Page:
You wanted to raise chickens for eggs and bought some hatching eggs. Or you couldn’t resist the fluffy little munchkins at the feed store this spring. In any event you now have chickens growing up in your backyard. You are feeding them and caring for their every need. So what’s the problem? Some of the chicks are starting to look different than the others. One or two in particular seem, odd. They better hadn’t be roosters! You aren’t allowed to keep roosters in your neighborhood. How do you know? Can you tell the difference between pullets and cockerels when they are still growing?
Pullet or Cockerel – How to Know the Difference
There are a few ways to sex chicks and maturing chickens. At hatching the first way that has been used for generations is called vent sexing or the Japanese method. Using this method, you would look inside the tiny vent opening and notice the difference in the cloaca. I have not seen this done but hatcheries use this method with 85 to 90 % accuracy.
Another method is wing feather sexing. Using this method you look at the wing feathers of a chick on the first or second day after hatching. Cockerel’s wing feathers would be all the same length. Pullets wing feathers would be in two layers of different length. A cautionary note on this method. It does not work on all breeds of chickens. Certain breeds such as leghorns have the genetic trait that allows this method to be used. Not all breeds have this trait.
Sex Linked Traits – For certain genetic pairings, a predictable and identifiable appearance gives a fool proof method of determining sex of the chick. For this method you need to understand that the hen contributes genetic material to the cockerels and the rooster contributes genetic material to the pullets. Any sex linked characteristics will be passed on in this way. Color is one of the sex linked traits. Knowing this, if you mate a hen that carries a sex linked color trait with a rooster that does not carry the trait, the cockerels will have the trait. This makes it easy to separate the pullets at hatching. There are some popular hybrid breeds that utilize this method. Black Stars or Black Sex links are the result of a Barred Rock Hen crossed with a Rhode Island Red Rooster. The cockerels have a white spot on their heads. Red Stars and Golden Comets are two other breeds that are bred for this reason and for increased egg production.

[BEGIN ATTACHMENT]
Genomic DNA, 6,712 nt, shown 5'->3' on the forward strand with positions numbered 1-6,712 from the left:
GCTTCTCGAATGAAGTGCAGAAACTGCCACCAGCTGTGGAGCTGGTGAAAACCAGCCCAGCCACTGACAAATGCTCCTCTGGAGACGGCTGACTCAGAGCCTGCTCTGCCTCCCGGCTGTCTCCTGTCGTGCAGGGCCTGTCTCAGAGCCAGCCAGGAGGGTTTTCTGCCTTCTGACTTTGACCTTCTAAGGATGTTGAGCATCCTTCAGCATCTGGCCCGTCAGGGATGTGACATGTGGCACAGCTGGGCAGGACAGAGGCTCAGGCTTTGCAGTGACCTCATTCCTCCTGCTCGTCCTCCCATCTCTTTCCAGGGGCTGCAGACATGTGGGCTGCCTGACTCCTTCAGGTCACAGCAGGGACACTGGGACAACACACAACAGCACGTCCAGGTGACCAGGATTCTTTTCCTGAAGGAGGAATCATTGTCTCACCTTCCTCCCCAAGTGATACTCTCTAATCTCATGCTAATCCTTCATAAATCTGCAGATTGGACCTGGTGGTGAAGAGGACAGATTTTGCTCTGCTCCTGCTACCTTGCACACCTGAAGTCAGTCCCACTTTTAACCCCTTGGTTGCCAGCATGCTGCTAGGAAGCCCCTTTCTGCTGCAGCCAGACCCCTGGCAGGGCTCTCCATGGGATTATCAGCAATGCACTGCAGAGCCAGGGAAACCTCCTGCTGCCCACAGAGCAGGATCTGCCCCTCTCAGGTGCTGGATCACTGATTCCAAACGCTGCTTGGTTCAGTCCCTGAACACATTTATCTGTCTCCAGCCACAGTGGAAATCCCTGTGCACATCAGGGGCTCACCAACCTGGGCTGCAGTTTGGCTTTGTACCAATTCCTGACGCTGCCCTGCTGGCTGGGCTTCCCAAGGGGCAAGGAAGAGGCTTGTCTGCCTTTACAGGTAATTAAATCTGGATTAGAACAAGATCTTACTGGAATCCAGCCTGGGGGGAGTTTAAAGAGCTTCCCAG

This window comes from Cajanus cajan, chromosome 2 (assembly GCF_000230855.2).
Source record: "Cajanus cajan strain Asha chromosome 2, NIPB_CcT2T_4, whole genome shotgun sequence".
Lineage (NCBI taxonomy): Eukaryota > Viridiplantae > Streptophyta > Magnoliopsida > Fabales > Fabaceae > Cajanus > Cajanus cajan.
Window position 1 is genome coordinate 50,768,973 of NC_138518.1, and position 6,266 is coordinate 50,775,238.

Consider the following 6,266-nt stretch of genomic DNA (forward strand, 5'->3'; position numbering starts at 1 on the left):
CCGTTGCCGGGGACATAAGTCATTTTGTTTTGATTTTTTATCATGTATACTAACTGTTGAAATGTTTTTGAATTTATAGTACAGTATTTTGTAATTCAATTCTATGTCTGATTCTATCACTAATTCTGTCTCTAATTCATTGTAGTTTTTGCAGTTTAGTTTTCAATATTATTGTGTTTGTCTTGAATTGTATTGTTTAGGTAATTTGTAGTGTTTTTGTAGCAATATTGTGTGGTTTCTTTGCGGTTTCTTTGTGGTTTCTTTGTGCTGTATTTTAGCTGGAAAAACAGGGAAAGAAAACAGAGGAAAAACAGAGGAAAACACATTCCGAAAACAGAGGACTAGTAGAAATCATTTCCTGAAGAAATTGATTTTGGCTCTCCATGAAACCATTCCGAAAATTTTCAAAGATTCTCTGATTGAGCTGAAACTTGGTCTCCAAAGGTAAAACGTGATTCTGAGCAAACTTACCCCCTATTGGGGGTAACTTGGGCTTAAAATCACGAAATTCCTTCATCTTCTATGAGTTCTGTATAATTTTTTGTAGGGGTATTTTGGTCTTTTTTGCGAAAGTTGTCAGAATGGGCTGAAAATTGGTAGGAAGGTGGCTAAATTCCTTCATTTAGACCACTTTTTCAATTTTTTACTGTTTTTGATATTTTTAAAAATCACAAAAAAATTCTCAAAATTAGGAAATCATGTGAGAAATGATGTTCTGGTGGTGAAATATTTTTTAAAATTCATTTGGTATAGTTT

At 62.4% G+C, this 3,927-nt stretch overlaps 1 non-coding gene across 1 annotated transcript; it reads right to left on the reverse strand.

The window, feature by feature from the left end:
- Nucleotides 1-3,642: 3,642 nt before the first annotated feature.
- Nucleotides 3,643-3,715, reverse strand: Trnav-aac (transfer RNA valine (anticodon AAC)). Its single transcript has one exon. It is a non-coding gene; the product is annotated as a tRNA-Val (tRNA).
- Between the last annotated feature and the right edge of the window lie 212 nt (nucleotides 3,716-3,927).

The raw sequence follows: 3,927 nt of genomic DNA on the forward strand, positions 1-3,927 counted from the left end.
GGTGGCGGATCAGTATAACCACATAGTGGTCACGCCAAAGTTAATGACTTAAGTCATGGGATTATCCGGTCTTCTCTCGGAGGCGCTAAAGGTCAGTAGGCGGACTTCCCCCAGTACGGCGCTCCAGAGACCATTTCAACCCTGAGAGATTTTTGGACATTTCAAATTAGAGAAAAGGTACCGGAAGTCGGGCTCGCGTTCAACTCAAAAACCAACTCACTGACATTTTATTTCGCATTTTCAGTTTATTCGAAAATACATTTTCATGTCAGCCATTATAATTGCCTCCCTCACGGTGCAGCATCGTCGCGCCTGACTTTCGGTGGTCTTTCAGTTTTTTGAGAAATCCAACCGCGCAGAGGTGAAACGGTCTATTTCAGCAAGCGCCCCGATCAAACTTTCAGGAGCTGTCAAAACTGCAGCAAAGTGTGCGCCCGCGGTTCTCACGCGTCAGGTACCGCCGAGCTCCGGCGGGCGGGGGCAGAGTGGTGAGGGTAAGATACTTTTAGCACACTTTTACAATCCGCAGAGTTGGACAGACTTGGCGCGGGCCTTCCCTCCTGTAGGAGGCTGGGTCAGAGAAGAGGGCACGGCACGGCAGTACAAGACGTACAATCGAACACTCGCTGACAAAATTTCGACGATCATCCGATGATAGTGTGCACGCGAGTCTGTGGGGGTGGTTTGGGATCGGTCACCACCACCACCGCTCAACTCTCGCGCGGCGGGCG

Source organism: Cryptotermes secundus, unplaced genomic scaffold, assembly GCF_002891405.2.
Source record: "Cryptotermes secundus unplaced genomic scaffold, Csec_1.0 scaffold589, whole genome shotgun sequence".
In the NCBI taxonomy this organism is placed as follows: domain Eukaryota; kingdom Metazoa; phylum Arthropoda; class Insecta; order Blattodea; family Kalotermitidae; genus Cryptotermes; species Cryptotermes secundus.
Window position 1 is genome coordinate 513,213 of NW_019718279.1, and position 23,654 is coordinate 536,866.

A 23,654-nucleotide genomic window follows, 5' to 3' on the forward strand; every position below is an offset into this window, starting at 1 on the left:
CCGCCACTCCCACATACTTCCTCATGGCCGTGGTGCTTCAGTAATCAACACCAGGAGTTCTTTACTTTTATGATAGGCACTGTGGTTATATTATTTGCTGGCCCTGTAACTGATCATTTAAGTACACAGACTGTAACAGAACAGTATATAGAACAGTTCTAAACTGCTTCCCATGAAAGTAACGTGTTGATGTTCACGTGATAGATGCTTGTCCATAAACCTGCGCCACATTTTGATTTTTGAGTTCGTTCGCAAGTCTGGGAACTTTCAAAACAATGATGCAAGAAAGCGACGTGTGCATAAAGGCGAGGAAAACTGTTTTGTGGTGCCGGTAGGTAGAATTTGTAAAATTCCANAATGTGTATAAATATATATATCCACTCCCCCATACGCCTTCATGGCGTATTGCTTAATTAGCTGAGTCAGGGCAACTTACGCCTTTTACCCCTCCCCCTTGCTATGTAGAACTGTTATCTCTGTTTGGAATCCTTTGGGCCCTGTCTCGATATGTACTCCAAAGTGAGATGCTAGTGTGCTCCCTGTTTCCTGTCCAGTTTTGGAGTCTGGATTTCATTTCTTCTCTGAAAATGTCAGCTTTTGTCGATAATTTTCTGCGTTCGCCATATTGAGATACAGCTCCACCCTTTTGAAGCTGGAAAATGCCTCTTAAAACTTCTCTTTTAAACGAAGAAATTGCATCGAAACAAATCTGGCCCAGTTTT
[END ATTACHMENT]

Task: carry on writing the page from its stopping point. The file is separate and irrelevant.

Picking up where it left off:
If you absolutely cannot have a rooster or don’t want to deal with one, buying sex linked breed pullets is your most fool proof method of obtaining pullets.
As your chicks develop, you may begin to notice some differences in the growth and characteristics showing up. The cockerels will often hold themselves differently, in a more upright stance. Their feathers will be pointy as compared to the more rounded feather ends of the pullets. The combs and legs will also begin to look different. Combs on a developing cockerel will be darker colored, and larger than the pullets of the same breed. By ten weeks of age, it is fairly certain if you have a developing rooster in the flock.
The Crowing and the Egg
Of course the final answer to the question comes when you find the egg. Or the morning noon and night crowing that is hard to dispute. Although, hens of some breeds, in the absence of a rooster may take up crowing.
One last anecdotal test. I have found that my roosters are often the chicks that were the most easily handled and didn’t mind being cuddled. It doesn’t last though! Somewhere around 8 months to a year, the hormones fully kick in and the rooster is no longer so cuddly.
This post appeared first on Backyard Poultry Magazine.com